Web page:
07.09.2020 | News
The Gardens Trust celebrates five successful years as its first Chairman, Dr James Bartos, hands over the reins to Peter Hughes QC.
Dr James Bartos (below) stepped down on 5 September 2020 at the AGM of The Gardens Trust. He has led the charity from its formation five years ago and helped to establish it as the leading body for the conservation and protection of our historic gardens and parklands. The Board of the Gardens Trust has elected current Board member Peter Hughes QC as the next Chairman of the Trust.
Since 2015 the Gardens Trust has tackled thousands of planning threats to historic parks and gardens, trained hundreds of volunteers, celebrated key figures such as Capability Brown and Humphry Repton, held fun events that reached many people who were new to historic parks and gardens through its inclusive Lottery project, campaigned to save public park funding, launched a new website including over 300 guidance and research resources, and ran a groundbreaking project to research and conserve undervalued 20th century landscapes.
As a statutory consultee in the planning system, the Gardens Trust has received nearly 10,000 planning consultations for England since 2015, and with its volunteer colleagues in the County Gardens Trusts has provided expert responses to around 4,000 potential threats to historic parks and gardens. Its ongoing efforts are helping to save important historic landscapes like Painshill in Surrey and Kedleston in Staffordshire from damaging changes such as new roads, housing estates and misguided development. The Trust also provides advice to developers in the pre-planning and planning stages and has supported development that is sensitive to the historic significance of the site, as at Tottenham in Wiltshire.
In the last five years, our capacity-building officers have trained over 500 volunteers, on topics ranging from responding to planning applications, to heritage values, to social media.
During Jim’s time as Chairman, the Trust has also acted as a campaigning body and as a hub organisation for the landscape heritage sector. For instance, we contributed to the parliamentary debate about the future of public park funding and we host an annual Assembly for the landscape sector, including for planning officers. One of the Trust’s main objectives is to promote our national heritage to as wide and diverse an audience as possible. As part of a project called Sharing Repton funded by the National Lottery Heritage Fund, we piloted five activities across the country, attended by 1,654 people, with more than another 1.5 million getting involved through media.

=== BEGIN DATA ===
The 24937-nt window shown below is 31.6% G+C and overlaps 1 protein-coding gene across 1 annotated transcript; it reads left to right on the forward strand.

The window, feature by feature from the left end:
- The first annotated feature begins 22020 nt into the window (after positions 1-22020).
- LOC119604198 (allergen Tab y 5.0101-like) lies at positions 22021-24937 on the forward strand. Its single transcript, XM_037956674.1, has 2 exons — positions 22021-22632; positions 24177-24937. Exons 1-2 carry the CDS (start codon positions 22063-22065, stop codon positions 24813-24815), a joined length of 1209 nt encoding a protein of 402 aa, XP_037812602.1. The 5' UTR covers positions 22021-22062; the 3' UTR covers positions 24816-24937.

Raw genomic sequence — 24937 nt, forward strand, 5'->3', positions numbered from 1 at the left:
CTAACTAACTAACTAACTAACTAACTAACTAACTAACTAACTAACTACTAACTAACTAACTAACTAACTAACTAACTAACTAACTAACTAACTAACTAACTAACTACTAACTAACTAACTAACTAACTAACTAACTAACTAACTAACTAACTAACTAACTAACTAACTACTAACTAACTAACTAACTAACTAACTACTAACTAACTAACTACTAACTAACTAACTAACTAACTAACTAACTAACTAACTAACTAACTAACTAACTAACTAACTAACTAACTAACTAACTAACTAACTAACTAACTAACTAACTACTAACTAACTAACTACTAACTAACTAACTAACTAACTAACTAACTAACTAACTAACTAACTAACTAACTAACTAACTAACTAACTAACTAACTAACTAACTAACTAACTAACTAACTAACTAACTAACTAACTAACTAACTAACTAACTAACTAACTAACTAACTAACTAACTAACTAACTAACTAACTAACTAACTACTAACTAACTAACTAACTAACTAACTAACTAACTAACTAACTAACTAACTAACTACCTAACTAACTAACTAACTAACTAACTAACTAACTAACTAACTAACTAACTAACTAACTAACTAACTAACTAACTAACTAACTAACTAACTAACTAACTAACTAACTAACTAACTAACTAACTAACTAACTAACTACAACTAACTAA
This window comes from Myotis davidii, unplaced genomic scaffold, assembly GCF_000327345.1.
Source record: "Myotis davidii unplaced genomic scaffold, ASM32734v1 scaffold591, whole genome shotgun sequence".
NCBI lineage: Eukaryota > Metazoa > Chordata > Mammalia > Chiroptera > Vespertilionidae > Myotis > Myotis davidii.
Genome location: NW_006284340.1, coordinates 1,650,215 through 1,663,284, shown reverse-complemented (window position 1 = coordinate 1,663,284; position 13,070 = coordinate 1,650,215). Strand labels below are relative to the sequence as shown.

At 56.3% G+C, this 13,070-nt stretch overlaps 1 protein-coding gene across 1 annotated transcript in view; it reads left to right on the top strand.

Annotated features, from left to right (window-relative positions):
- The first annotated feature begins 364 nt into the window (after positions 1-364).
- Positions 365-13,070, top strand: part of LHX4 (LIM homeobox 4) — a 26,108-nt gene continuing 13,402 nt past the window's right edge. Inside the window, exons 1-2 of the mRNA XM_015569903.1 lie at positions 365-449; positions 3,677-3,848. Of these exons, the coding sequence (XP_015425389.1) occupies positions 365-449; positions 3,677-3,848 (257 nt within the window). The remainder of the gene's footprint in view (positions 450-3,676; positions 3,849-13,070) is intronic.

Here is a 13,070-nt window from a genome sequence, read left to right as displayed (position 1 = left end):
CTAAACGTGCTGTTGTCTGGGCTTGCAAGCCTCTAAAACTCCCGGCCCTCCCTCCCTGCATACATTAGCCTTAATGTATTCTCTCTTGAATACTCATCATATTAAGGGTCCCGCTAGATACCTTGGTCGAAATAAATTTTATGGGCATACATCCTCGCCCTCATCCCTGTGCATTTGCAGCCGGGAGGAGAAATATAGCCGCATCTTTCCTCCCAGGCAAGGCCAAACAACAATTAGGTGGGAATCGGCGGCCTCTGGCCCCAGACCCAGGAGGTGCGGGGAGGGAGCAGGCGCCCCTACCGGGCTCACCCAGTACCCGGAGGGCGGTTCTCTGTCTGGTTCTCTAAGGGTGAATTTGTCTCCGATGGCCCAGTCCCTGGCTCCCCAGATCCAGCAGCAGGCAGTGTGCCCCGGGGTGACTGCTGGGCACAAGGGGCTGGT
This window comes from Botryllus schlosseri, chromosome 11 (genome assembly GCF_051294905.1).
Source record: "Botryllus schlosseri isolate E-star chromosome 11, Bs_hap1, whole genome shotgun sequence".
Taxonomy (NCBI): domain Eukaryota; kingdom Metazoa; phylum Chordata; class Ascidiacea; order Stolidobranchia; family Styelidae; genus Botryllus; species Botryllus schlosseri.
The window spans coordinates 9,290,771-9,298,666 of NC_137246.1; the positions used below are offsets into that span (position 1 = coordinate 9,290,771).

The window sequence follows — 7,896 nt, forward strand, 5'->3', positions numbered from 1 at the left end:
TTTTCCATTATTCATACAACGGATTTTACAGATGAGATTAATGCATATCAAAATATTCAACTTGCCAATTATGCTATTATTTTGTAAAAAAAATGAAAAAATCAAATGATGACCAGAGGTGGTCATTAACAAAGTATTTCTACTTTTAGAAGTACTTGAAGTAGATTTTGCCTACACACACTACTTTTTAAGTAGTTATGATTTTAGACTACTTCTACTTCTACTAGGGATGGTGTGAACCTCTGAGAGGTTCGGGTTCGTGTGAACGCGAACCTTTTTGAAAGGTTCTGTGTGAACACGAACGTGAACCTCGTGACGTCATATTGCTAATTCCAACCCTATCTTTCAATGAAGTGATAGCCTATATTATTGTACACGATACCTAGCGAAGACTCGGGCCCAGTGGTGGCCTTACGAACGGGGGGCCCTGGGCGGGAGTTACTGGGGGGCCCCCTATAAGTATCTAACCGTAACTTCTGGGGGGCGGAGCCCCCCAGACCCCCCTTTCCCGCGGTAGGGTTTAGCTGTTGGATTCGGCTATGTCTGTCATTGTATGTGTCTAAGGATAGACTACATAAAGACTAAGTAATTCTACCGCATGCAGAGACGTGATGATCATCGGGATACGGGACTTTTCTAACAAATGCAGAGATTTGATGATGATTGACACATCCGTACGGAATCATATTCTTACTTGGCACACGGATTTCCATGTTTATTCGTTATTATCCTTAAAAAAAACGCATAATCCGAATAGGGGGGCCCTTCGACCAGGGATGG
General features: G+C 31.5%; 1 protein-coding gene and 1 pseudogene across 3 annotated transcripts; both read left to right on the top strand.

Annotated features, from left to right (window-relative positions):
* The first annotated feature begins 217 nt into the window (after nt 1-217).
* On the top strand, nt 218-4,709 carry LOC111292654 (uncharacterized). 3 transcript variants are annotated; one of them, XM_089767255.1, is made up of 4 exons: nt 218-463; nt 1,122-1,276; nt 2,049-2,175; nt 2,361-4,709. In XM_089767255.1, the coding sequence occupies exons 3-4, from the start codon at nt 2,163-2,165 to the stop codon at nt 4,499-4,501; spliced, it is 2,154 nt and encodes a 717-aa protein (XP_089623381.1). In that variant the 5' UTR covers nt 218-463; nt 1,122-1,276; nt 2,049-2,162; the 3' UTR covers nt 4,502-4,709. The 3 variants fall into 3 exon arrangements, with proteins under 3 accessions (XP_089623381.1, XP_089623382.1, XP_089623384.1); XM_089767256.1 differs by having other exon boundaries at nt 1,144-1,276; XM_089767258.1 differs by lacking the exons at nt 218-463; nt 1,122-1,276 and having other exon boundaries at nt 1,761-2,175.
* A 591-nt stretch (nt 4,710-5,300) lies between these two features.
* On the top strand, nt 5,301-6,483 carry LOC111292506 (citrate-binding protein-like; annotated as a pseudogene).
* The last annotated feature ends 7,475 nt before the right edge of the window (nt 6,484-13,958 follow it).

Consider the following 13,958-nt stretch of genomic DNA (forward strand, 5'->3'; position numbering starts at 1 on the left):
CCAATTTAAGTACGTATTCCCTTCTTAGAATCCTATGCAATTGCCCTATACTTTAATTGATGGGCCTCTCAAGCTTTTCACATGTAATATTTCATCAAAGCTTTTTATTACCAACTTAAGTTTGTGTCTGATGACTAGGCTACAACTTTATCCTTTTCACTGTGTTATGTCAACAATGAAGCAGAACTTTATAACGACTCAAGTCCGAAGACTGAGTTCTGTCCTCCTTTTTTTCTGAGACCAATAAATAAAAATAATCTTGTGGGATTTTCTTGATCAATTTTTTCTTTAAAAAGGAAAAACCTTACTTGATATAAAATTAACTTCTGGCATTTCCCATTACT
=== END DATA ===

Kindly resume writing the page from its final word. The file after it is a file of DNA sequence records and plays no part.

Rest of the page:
Underpinning all our activities has been excellence in research and scholarship. We publish the leading peer-reviewed journal Garden History, as well as GT News, and support research symposia and training days. We also offer lectures, educational courses, site visits and trips here and abroad.
The Gardens Trust is extremely proud of its achievements during its first five years and would like to thank Jim Bartos for his wise and firm leadership in steering us through.
Looking back on the past five years, Jim says, “It has been an honour and a privilege to be the first Chairman of the Gardens Trust since its formation from the merger five years ago of the Garden History Society and the Association of Gardens Trusts, then the umbrella organisation of the 36 County Gardens Trusts. Given this history, the Trust started with the great advantages of dedicated and experienced volunteers on the Board and the committees and a dedicated and professional staff. The early years involved very significant restructuring of our activities to create one efficient organisation. The logic of the merger, bringing together the expertise of a professional staff with volunteers in the counties, has worked, as evidenced by an exponentially larger number of planning applications that we have been able to deal with jointly. I am pleased to say that other goals of the merger have also been fulfilled: a much higher profile nationally for the Trust and ‘living within our means’, achieving small surpluses each year. I am confident that the Trust will have a great future and will play an important role in safeguarding and promoting the national landscape heritage.”
Jim is succeeded as Chairman by Peter Hughes QC (above). Peter was a senior barrister and judge, and since his retirement has studied for a Master’s degree in Garden and Landscape History. He lives in the Lake District, where he cares for an Arts and Crafts garden. Peter says, “This is a challenging time for historic parks and gardens. During lockdown, we have all come to appreciate more the value of our own gardens and the opportunity to enjoy our range of gardens and open spaces. They are a great part of our heritage but they are vulnerable to change and lack of resources for their upkeep. They will be the focus of the Trust’s new project ‘Unforgettable Gardens’. Building on the sound foundation that Jim has created, our task for the future is to make the vital work of the Gardens Trust known to a much wider audience.”
Dominic Cole CMLI FIOH VMM OBE, President of the Gardens Trust and past Chairman of the Garden History Society, says, “I am delighted that the Gardens Trust has had such a successful first five years and continues its great work in conserving our national heritage of parks and gardens, particularly those at risk. I am very impressed and thankful for the professionalism and dedication of our staff and volunteers and for the fantastic support from the County Gardens Trusts across the country. It is hugely important that our unique landscape heritage survives to be enjoyed by future generations.”